Programming is the art of telling another human what one wants the computer to do. — Donald Knuth
As Robert C. Martin stated in his book Clean Code: A Handbook of Agile Software Craftsmanship,
“Clean code is code that has been taken care of. Someone has taken the time to keep it simple and orderly. They have paid appropriate attention to details. They have cared.”
Why should you care? What’s wrong with code that just works?
Because software is never written once and finished. It needs to be enhanced, fixed, maintained, usually by more than one person.
If code is not clean, let's call that bad-code, changes are not only more difficult, each successive change will become more difficult. From the point of view of business, that means your code becomes increasingly costly to maintain, and approaches a state where that becomes practically impossible.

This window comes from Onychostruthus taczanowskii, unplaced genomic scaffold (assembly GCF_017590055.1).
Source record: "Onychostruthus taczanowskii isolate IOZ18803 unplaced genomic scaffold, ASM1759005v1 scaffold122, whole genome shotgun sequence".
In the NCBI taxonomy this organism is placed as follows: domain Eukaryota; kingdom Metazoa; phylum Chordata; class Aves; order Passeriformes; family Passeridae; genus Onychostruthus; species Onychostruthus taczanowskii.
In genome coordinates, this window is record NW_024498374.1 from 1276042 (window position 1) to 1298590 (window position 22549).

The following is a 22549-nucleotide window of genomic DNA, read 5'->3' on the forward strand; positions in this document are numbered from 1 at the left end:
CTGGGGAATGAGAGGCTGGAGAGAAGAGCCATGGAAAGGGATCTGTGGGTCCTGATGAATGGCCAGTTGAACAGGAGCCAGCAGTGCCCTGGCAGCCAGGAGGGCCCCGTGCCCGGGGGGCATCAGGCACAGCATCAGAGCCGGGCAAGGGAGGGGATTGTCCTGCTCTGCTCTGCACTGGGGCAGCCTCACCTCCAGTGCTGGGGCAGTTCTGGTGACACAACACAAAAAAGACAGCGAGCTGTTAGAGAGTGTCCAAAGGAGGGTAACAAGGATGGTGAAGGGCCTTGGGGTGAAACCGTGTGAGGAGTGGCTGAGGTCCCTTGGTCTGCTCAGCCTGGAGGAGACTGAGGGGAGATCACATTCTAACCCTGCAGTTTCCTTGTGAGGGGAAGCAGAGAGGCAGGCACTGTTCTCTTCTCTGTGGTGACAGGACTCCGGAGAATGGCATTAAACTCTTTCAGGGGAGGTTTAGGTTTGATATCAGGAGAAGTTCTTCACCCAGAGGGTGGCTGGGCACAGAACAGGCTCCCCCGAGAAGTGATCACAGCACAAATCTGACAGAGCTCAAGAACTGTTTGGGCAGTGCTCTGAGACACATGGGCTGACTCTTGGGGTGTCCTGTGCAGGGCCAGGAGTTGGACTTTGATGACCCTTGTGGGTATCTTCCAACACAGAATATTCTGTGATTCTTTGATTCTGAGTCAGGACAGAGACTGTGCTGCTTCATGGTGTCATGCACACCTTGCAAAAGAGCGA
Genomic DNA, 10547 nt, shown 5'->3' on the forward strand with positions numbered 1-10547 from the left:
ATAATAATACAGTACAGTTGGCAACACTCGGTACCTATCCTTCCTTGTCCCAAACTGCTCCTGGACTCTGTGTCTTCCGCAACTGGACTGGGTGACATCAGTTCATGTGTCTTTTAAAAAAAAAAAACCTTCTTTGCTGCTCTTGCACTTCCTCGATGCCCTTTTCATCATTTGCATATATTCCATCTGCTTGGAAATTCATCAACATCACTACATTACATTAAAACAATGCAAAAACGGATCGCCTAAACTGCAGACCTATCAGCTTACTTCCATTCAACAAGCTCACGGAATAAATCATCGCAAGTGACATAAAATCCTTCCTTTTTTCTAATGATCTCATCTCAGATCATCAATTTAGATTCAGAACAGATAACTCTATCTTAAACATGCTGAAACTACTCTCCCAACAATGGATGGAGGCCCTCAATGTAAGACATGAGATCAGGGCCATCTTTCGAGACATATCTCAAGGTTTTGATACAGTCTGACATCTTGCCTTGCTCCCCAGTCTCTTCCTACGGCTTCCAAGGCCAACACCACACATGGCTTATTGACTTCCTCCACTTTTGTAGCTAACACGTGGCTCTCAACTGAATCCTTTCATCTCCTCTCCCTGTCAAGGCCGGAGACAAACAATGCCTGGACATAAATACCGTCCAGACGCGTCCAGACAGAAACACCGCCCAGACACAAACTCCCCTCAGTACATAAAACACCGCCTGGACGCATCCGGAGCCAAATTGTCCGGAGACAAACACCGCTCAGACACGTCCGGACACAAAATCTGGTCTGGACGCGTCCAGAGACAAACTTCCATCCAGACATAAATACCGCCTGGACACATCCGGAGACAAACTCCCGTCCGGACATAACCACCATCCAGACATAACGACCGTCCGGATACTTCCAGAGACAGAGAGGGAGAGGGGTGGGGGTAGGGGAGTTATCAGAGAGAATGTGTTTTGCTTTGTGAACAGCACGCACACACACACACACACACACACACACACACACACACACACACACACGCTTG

Imagine your key business functions rely on software... Your competitors deliver products and customer experiences. While your software reaches a state of deterioration such that it cannot be enhanced quickly or cost effectively. It doesn't take a software engineer to know this isn't a situation you want your business to be in! However that's effectively what stops business from competing effectively in the 21st century market.
There's wide range of opinion about what constitutes clean code, so we'll attempt a simplistic definition...
Clean Code Defined.
- It can be read, understood, and enhanced by a developer other than its original author†.
- It has automated unit and acceptance tests.
- (simply put, you and your team can be confident it does what was specified, and keeps working when changed!)
- It has meaningful names.
- It is composed of coherent modules.
- It provides one way rather than many ways for doing one thing.
- It has minimal dependencies (which are explicitly defined)
- It has dependencies which can be replaced or changed easily.
- It provides a clear and minimal external interface (i.e. API)
(† ideally in a few hours!)